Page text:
The Contract Year Phenomenon in the Corner Office: An Analysis of Firm Behavior During CEO Contract Renewals
This paper investigates how executive employment contracts influence corporate financial policies during the final year of the contract term, using a new, hand-collected data set of CEO employment agreements. On the one hand, the impending expiration of fixed-term employment contracts creates incentives for CEOs to engage in strategic window-dressing activities. We find that, compared to normal periods, CEOs manage earnings more aggressively when they are in the process of contract renegotiations. Correspondingly, during CEO contract renewal times, firms are more likely to report earnings that meet or narrowly beat analyst consensus forecasts. Moreover, CEOs also reduce the amount of negative firm news released during their contract negotiation years. On the other hand, we find that merger and acquisition deals announced during the contract renegotiation year yield higher announcement returns than deals announced during other periods, suggesting that the upcoming contract expiration and renewal can also have disciplinary effects on potential value-destroying behaviors of CEOs. In addition, we show that firms whose CEOs are scheduled or expected to leave their posts upon contract expiration do not experience such corporate policy changes in the contract ending year and that CEOs who engage in manipulation during contract renewal obtain better employment terms in their new contracts, in terms of contract length, severance payment, and salary and bonus. Overall, our results indicate that job uncertainty created by expiring employment contracts induces changes in managerial behaviors that have significant impacts on firm financial activities and outcomes.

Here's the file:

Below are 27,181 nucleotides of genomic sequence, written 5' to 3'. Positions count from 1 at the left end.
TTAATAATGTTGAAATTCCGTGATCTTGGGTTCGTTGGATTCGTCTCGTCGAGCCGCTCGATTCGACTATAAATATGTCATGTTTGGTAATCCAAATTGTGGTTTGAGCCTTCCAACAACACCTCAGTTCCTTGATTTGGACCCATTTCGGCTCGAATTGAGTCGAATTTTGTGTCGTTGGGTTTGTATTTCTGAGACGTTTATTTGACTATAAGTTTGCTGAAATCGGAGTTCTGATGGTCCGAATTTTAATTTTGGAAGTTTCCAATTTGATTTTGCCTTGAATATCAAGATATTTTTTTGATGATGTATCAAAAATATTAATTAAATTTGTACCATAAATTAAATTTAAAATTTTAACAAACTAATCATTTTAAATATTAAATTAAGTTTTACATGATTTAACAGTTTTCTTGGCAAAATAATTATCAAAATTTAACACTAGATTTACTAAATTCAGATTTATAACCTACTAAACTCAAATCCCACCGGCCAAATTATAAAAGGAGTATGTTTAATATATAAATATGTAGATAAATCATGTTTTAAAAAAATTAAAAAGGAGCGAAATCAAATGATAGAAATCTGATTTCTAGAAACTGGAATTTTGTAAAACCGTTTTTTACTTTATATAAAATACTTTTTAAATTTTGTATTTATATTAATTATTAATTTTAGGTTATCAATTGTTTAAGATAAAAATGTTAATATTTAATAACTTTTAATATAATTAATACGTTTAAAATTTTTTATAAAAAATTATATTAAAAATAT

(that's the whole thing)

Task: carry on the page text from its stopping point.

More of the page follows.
Keywords: Management Style;